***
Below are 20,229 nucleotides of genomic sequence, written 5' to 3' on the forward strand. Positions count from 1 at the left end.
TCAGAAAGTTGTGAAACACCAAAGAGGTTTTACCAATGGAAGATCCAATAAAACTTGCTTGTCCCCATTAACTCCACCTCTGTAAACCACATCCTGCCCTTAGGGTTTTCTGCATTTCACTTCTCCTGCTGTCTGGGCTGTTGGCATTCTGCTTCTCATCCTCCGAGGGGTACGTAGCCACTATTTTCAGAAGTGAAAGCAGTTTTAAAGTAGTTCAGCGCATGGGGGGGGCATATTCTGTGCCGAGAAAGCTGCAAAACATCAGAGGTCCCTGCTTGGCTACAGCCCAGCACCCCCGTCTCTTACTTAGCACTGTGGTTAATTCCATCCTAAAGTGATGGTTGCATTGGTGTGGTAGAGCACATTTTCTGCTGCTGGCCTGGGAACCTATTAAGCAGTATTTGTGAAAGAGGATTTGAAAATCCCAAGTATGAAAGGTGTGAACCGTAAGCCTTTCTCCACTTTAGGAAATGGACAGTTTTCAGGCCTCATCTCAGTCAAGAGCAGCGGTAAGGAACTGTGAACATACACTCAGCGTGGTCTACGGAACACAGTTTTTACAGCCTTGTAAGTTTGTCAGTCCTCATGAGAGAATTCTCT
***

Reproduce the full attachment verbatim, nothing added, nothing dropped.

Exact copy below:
Below are 20,229 nucleotides of genomic sequence, written 5' to 3' on the forward strand. Positions count from 1 at the left end.
TCAGAAAGTTGTGAAACACCAAAGAGGTTTTACCAATGGAAGATCCAATAAAACTTGCTTGTCCCCATTAACTCCACCTCTGTAAACCACATCCTGCCCTTAGGGTTTTCTGCATTTCACTTCTCCTGCTGTCTGGGCTGTTGGCATTCTGCTTCTCATCCTCCGAGGGGTACGTAGCCACTATTTTCAGAAGTGAAAGCAGTTTTAAAGTAGTTCAGCGCATGGGGGGGGCATATTCTGTGCCGAGAAAGCTGCAAAACATCAGAGGTCCCTGCTTGGCTACAGCCCAGCACCCCCGTCTCTTACTTAGCACTGTGGTTAATTCCATCCTAAAGTGATGGTTGCATTGGTGTGGTAGAGCACATTTTCTGCTGCTGGCCTGGGAACCTATTAAGCAGTATTTGTGAAAGAGGATTTGAAAATCCCAAGTATGAAAGGTGTGAACCGTAAGCCTTTCTCCACTTTAGGAAATGGACAGTTTTCAGGCCTCATCTCAGTCAAGAGCAGCGGTAAGGAACTGTGAACATACACTCAGCGTGGTCTACGGAACACAGTTTTTACAGCCTTGTAAGTTTGTCAGTCCTCATGAGAGAATTCTCT